To understand the modern economy, you have to examine how businesses are able to operate within it. How they compete, grow and fail can give a sense of larger trends. Unlike economists and politicians, who employ a set of assumptions to ground their view of the economy, businesses are tied to real forces from their customers, investors and regulators. Since most businesses need a physical location and real estate can often be one of the biggest costs for many companies, the way companies use office space is representative of the modern business climate.
And things very well might be changing. Offices have started to become a more fluid piece of many companies’ P&Ls and a more integrated part of all of our lives. This is, after all, the narrative that WeWork has been selling. The way we work is changing, people are working more like contractors, and businesses want their real estate to grow and contract at the pace that they do. Say what you want about WeWork’s valuation or unit economics, they have done a hell of a job at crafting that tale.
But co-working companies like WeWork represent only a tiny sample size of the overall total of office space. They might make a lot of noise but they are not necessarily a great representation of how businesses are approaching their office real estate needs.
Plus, let’s face it, real estate is emotional and not always rational. At one time or another, we’ve all heard about a company that relocated their headquarters simply because the new CEO wanted to be closer to home. Or perhaps you know of a tenant with a space requirement that included being in a more prestigious building, on a higher floor or having a better view than any of their competitors in the market.
Indeed, the leasing process isn’t easy for a business. Procurement of office space can be costly in terms of time and resources, as well as a potential disruption to operations. Also, leasing decisions can easily become contentious within an organization, due to the many stakeholders and competing interests involved.
For most office tenants, real estate is not their core business activity. Leases are only signed every three or more years, and the lease term often outlasts the tenure of the decision makers. As a result, most rely on third-party specialists, brokers, and consultants for advice and to work through the details of the lease. Even in larger organizations with an internal corporate real estate function, it can be difficult to capture the thoughtful attention of senior management unless driven by the business, such as in expansion or consolidation.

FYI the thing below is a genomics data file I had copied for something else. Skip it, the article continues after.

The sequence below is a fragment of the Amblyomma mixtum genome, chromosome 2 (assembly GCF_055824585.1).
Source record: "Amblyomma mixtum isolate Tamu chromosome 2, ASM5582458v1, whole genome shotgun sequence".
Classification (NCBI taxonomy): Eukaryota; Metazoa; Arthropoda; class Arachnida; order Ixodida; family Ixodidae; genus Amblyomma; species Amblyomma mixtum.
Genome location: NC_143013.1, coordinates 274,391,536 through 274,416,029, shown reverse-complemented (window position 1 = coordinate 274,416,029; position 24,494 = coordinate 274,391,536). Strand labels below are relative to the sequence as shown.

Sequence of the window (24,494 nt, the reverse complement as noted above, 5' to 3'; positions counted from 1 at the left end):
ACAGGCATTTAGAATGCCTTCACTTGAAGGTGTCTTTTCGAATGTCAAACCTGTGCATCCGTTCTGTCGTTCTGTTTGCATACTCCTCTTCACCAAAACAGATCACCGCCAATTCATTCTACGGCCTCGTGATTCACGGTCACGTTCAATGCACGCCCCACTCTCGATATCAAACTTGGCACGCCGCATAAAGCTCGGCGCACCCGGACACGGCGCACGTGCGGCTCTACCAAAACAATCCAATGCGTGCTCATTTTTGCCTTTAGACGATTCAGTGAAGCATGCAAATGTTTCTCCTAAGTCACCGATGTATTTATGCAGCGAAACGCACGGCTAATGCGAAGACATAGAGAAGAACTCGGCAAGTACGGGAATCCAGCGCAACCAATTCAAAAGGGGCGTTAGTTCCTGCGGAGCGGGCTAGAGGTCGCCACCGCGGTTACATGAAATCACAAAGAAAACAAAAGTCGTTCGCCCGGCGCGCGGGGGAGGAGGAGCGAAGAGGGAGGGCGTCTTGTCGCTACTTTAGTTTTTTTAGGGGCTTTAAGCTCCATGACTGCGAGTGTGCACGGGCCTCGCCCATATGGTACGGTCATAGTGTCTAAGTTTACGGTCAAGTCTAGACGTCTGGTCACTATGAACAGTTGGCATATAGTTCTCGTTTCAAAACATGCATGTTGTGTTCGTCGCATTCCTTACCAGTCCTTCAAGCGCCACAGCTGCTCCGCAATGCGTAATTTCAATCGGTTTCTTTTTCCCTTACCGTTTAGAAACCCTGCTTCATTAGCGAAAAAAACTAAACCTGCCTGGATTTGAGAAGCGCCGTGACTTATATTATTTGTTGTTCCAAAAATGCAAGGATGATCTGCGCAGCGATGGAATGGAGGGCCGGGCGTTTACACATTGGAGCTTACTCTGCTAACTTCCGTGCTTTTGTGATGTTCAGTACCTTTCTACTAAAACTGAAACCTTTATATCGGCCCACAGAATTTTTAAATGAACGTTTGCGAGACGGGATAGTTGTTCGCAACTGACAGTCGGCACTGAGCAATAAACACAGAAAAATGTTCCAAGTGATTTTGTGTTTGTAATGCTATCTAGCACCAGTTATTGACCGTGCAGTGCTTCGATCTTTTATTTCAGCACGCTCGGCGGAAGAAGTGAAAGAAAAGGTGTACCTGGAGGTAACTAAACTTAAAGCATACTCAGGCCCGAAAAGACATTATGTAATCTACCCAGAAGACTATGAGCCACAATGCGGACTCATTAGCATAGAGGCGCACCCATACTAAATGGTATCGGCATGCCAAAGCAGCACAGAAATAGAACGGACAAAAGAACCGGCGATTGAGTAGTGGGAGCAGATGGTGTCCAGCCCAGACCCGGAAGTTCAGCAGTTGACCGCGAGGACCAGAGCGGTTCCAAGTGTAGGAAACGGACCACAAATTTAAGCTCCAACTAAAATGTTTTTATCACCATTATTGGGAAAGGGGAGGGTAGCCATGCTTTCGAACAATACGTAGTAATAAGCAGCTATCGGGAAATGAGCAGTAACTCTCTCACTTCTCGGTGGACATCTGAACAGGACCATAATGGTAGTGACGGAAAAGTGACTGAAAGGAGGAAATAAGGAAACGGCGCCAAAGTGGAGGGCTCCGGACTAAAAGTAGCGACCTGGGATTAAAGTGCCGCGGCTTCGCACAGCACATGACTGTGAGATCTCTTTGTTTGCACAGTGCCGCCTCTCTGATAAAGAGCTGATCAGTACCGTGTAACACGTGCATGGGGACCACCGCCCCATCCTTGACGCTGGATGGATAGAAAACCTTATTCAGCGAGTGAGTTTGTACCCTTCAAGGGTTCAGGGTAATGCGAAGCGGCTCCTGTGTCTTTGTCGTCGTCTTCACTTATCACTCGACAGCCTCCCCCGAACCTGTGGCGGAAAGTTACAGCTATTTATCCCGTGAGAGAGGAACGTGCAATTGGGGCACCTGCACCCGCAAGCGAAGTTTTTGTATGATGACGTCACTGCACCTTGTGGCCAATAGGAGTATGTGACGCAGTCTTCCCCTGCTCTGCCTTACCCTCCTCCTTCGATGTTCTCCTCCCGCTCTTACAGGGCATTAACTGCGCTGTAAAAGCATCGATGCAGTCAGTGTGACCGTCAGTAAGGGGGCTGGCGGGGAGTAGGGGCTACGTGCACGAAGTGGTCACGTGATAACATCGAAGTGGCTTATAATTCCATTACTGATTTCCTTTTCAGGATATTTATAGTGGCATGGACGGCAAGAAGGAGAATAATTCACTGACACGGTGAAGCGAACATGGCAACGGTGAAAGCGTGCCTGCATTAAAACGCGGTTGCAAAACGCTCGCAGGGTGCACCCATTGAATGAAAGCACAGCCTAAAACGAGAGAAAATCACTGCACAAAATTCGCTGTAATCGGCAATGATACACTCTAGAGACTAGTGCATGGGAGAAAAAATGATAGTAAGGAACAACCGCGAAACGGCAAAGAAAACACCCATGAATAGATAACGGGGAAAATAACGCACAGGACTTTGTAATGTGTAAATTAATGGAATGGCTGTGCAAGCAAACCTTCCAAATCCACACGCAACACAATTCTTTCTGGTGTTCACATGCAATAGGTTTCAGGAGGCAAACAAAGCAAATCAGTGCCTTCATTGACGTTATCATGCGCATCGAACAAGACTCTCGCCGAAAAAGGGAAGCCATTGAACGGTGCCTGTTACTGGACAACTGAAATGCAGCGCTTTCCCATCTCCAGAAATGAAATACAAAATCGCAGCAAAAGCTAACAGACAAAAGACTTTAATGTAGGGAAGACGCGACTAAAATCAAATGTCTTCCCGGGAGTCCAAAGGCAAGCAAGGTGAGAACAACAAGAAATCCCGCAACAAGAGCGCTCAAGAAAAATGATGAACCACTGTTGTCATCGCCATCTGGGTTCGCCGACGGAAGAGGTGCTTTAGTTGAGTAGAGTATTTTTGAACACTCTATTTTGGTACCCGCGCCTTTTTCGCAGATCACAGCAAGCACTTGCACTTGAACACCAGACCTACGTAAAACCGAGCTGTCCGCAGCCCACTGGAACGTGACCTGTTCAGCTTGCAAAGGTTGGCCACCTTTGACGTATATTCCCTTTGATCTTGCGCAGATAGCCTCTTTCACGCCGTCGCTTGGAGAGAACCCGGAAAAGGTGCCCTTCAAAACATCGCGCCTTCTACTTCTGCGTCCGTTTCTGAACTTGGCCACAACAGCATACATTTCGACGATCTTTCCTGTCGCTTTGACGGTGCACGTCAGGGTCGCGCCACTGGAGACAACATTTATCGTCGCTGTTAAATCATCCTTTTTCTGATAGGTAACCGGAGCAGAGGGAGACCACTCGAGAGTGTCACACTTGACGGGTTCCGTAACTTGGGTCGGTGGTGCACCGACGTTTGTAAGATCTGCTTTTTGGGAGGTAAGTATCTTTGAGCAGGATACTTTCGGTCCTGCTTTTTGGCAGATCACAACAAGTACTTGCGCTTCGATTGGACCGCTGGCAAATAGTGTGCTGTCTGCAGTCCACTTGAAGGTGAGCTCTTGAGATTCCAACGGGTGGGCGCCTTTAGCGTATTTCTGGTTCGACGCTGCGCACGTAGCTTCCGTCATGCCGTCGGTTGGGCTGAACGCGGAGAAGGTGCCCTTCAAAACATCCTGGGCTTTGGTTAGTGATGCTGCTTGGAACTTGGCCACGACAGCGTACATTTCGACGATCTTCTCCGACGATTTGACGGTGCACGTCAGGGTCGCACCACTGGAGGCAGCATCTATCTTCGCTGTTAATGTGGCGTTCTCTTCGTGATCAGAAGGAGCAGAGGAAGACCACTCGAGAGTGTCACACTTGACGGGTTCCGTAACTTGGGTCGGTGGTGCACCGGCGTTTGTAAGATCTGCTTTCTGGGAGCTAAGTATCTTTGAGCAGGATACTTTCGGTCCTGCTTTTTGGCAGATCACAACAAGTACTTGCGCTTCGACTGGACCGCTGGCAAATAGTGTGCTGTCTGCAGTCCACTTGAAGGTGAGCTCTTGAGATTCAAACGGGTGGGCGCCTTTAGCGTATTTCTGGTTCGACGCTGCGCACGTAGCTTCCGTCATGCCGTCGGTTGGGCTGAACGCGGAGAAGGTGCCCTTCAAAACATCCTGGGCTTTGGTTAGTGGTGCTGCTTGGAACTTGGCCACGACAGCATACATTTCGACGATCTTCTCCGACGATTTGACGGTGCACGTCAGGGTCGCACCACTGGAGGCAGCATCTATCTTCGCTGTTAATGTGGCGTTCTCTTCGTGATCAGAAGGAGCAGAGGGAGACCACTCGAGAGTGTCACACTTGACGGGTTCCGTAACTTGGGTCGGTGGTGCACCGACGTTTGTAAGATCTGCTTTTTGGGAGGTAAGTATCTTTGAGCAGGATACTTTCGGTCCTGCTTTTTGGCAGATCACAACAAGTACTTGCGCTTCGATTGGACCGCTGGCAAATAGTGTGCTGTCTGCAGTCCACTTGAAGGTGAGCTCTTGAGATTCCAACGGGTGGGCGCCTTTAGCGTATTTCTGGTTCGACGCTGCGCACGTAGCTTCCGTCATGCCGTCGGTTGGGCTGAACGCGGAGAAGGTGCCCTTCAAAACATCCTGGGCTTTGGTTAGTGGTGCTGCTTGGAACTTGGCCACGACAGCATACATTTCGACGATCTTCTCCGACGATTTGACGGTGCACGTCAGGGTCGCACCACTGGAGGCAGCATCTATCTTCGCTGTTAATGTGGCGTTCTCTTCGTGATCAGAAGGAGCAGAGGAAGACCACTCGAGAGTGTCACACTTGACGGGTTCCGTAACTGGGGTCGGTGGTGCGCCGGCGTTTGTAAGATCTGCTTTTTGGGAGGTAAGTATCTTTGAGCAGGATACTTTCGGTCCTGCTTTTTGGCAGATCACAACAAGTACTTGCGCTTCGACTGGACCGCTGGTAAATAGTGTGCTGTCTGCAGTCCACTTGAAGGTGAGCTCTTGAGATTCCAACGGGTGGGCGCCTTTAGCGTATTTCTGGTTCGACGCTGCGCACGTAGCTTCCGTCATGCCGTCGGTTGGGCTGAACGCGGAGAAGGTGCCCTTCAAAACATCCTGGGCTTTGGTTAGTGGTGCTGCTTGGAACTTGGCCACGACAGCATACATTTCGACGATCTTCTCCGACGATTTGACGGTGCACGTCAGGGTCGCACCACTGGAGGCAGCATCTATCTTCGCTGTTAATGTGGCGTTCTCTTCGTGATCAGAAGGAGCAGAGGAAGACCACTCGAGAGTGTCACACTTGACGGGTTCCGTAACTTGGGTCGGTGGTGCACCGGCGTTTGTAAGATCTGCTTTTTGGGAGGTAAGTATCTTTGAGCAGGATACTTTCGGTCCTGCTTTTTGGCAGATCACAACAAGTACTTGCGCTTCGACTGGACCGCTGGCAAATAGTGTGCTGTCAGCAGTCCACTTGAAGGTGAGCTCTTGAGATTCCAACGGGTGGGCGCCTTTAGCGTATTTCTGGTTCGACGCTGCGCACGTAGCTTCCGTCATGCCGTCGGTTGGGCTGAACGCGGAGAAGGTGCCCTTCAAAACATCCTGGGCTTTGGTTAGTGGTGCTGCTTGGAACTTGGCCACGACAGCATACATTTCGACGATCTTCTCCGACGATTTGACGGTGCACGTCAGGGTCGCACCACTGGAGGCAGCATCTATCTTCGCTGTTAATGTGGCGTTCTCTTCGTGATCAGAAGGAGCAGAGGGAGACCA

However, the tide is shifting. In recent years real estate has become recognized as a strategic tool for attracting and retaining the best employees, increasing productivity, shaping brand perception, and instilling culture and values. As a result, the C-suite has begun to take notice and place greater emphasis on workplace and the corporate real estate function. They are willing to spend more for the right space, whether that means the amenities that they need to run their business or the flexibility to grow and shrink teams without wasteful unused space.
In order to try and understand how office spaces are adapting to this shift in business strategy and corporate culture, we put our researchers to work investigating how lease terms have changed in the “era of WeWork.” We broke down the effects of factors like demographic changes, macroeconomics, the “agile” transformation and, of course, technology to try and understand what has happened in the office leasing market and what its future might look like. Our team combed through dozens of reports and was able to use some great data from our partners at CompStak to try and answer the question: “How is the office real estate industry adapting to the modern economy?”
Our results were intriguing. We found that lease terms are actually changing. The lengths of the agreements are shortening and even the largest corporations are adopting co-working as part of their corporate occupier strategy. This is driven by numerous forces including an economic uncertainty after such a sustained period of growth and new accounting procedures that change the way leases are categorized. It also follows a growing trend of businesses outsourcing any non-core part of their operations.
There are a lot of larger implications from these findings. Since companies are prioritizing flexibility and full-service spaces, many real estate firms are either become much more involved in the day-to-day management of buildings or are finding ways to partner with others and take on more of an asset management role. This study and its findings were the first of many for our platform. We think that understanding what is happening in the real estate world is critical for understanding the economy as a whole. We want to do our part to find the signal in the noise and help keep the industry informed of important changes. There will still be surprises, of course, but we hope our research can help some of our readers stay ahead of the curve, be it meandering or sharp.